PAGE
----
... Prefabrication is an innovative construction method designed to minimize the construction activities on-site and transfer many activities to the factory to ensure about the development of a product with higher quality, safety, and a shorter project delivery time [37]. The major difference between a prefabricated system and a conventional building system is that a large part of the building components is produced outside the construction site in the prefabricated system [38][39], and prefabrication is also safer and more environment-friendly compared to conventional construction, so This technology suits different types of construction projects [40]. Prefabrication is a highly beneficial approach with numerous advantages such as the short project delivery time, higher quality, higher control over the construction activities, workers' safety and improvement, environment-friendliness, and lower project costs [41]. ...
Article
Full-text available
Prefabrication in construction industry can probably reduce the cost of waste. In this research, the advantages and disadvantages of prefabrication and its eco-efficiency were identified; then the development strategies of this industry were reviewed. For this purpose, the questionnaires were used to select the proper sub-systems for prefabrication. The Delphi Snowball method was applied according to experts 'opinion, and these questionnaires were identified and adopted. Then the effect of prefabrication on nonstructural components was examined on the extent of waste reduction. Consequently, the results revealed that prefabrication may reduce the cost of waste by 97.54% and the total cost of the project by 5.06%, and environmental efficiency was estimated as 99.2%.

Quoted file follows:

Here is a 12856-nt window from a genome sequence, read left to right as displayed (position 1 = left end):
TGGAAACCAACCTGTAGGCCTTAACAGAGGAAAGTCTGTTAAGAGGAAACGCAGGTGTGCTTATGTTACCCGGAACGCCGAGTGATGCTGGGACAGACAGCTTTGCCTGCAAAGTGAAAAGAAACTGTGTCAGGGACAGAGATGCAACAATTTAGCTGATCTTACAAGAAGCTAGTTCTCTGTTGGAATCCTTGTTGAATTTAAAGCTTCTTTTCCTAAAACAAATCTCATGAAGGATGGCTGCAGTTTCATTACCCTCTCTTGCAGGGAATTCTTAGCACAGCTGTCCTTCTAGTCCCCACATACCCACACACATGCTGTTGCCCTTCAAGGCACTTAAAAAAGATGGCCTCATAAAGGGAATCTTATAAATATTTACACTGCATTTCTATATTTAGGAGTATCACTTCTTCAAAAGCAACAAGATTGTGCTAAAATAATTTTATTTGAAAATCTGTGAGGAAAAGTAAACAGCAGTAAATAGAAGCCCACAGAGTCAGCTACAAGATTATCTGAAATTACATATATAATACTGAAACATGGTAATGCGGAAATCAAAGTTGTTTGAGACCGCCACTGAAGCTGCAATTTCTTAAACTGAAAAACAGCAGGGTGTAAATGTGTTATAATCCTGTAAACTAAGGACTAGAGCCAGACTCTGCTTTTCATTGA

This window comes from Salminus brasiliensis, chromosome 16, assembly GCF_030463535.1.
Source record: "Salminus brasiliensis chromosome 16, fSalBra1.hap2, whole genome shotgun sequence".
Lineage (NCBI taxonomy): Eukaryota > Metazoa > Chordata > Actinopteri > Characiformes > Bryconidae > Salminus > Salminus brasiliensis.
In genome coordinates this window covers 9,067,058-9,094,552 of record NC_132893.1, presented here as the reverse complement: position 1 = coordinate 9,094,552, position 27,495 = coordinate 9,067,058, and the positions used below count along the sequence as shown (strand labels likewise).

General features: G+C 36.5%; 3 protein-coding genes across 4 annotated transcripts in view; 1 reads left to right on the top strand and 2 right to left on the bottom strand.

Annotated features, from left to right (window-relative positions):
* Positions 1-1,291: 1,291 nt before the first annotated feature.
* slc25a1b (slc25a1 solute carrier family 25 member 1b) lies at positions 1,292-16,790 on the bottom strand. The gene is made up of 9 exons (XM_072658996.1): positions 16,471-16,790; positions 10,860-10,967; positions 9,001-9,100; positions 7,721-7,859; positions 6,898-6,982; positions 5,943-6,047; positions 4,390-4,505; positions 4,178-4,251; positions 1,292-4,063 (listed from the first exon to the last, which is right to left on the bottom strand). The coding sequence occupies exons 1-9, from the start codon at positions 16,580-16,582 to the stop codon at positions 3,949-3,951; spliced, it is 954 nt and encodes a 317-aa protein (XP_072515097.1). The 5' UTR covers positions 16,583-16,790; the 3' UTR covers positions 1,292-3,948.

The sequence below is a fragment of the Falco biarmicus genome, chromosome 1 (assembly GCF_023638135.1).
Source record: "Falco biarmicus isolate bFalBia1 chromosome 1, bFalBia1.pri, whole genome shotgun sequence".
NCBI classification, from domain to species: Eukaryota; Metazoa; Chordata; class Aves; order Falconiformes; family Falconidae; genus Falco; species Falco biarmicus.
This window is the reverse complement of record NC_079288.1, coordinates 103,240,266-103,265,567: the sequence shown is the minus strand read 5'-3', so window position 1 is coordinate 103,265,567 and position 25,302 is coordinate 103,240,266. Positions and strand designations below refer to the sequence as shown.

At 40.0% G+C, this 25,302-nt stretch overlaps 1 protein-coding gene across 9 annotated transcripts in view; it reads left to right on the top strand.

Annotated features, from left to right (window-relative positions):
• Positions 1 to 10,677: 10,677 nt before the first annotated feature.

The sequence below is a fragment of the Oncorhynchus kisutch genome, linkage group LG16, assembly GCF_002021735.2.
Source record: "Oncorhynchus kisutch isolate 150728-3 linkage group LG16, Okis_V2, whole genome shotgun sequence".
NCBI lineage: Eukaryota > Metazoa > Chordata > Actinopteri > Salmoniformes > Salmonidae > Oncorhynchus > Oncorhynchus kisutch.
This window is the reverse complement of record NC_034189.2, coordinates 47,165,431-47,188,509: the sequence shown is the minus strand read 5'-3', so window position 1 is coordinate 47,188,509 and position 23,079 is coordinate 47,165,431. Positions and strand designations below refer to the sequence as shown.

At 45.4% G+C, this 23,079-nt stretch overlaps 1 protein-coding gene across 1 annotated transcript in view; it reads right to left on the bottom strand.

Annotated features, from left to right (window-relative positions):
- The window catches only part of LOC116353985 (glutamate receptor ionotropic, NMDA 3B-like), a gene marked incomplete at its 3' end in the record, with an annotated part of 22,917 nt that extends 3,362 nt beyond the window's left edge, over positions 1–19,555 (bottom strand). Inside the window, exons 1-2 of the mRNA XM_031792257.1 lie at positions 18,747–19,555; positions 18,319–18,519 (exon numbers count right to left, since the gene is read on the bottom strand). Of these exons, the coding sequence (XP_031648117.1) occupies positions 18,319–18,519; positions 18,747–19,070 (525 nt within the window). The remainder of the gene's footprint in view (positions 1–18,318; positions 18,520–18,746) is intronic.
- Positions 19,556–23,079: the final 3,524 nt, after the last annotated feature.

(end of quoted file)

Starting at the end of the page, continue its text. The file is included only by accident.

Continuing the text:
... OSC is the manufacturing of buildings or functional elements of buildings in a factory to be transported and assembled onsite (Blismas, et al., 2009;Goh and Loosemore, 2016). OSC has always been a part of traditional construction as some building elements such as doors, windows and light fittings are not constructed onsite by any means (Arif and Egbu, 2010;Gibb, 2001). However, Industry 4.0 and its technological advancements have influenced OSC to the extent that the entire building may be manufactured in a factory to be simply transported and fixed onsite (Ginigaddara, et al., 2019;MADI, 2021). ...
Conference Paper
Full-text available